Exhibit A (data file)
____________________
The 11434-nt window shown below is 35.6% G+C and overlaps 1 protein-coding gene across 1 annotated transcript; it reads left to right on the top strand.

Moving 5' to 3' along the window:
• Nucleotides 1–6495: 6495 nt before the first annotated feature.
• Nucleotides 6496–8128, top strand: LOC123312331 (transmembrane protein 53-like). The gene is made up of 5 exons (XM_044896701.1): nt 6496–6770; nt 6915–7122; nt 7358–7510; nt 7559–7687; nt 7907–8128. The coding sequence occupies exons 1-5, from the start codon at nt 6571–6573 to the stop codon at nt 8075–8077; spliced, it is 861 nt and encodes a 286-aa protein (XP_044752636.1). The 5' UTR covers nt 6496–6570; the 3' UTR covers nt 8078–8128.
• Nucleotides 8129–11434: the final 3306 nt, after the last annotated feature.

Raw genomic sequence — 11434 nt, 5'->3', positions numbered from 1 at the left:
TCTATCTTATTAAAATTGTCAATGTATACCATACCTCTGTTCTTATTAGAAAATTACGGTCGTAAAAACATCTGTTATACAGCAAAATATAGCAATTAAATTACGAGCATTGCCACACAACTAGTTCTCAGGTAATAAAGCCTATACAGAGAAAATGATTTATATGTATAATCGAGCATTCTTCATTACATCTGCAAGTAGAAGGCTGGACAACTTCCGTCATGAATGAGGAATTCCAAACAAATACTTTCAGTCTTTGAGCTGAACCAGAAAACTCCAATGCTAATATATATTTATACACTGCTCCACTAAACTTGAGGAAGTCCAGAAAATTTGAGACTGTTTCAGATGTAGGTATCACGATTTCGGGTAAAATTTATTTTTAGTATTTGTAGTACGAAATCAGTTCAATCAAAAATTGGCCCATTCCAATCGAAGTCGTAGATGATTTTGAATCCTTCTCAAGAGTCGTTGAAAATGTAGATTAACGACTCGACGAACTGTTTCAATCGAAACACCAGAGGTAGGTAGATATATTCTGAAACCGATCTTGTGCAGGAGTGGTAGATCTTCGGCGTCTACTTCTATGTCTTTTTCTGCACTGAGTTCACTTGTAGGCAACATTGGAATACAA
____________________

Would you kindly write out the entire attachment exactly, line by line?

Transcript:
The 11434-nt window shown below is 35.6% G+C and overlaps 1 protein-coding gene across 1 annotated transcript; it reads left to right on the top strand.

Moving 5' to 3' along the window:
• Nucleotides 1–6495: 6495 nt before the first annotated feature.
• Nucleotides 6496–8128, top strand: LOC123312331 (transmembrane protein 53-like). The gene is made up of 5 exons (XM_044896701.1): nt 6496–6770; nt 6915–7122; nt 7358–7510; nt 7559–7687; nt 7907–8128. The coding sequence occupies exons 1-5, from the start codon at nt 6571–6573 to the stop codon at nt 8075–8077; spliced, it is 861 nt and encodes a 286-aa protein (XP_044752636.1). The 5' UTR covers nt 6496–6570; the 3' UTR covers nt 8078–8128.
• Nucleotides 8129–11434: the final 3306 nt, after the last annotated feature.

Raw genomic sequence — 11434 nt, 5'->3', positions numbered from 1 at the left:
TCTATCTTATTAAAATTGTCAATGTATACCATACCTCTGTTCTTATTAGAAAATTACGGTCGTAAAAACATCTGTTATACAGCAAAATATAGCAATTAAATTACGAGCATTGCCACACAACTAGTTCTCAGGTAATAAAGCCTATACAGAGAAAATGATTTATATGTATAATCGAGCATTCTTCATTACATCTGCAAGTAGAAGGCTGGACAACTTCCGTCATGAATGAGGAATTCCAAACAAATACTTTCAGTCTTTGAGCTGAACCAGAAAACTCCAATGCTAATATATATTTATACACTGCTCCACTAAACTTGAGGAAGTCCAGAAAATTTGAGACTGTTTCAGATGTAGGTATCACGATTTCGGGTAAAATTTATTTTTAGTATTTGTAGTACGAAATCAGTTCAATCAAAAATTGGCCCATTCCAATCGAAGTCGTAGATGATTTTGAATCCTTCTCAAGAGTCGTTGAAAATGTAGATTAACGACTCGACGAACTGTTTCAATCGAAACACCAGAGGTAGGTAGATATATTCTGAAACCGATCTTGTGCAGGAGTGGTAGATCTTCGGCGTCTACTTCTATGTCTTTTTCTGCACTGAGTTCACTTGTAGGCAACATTGGAATACAA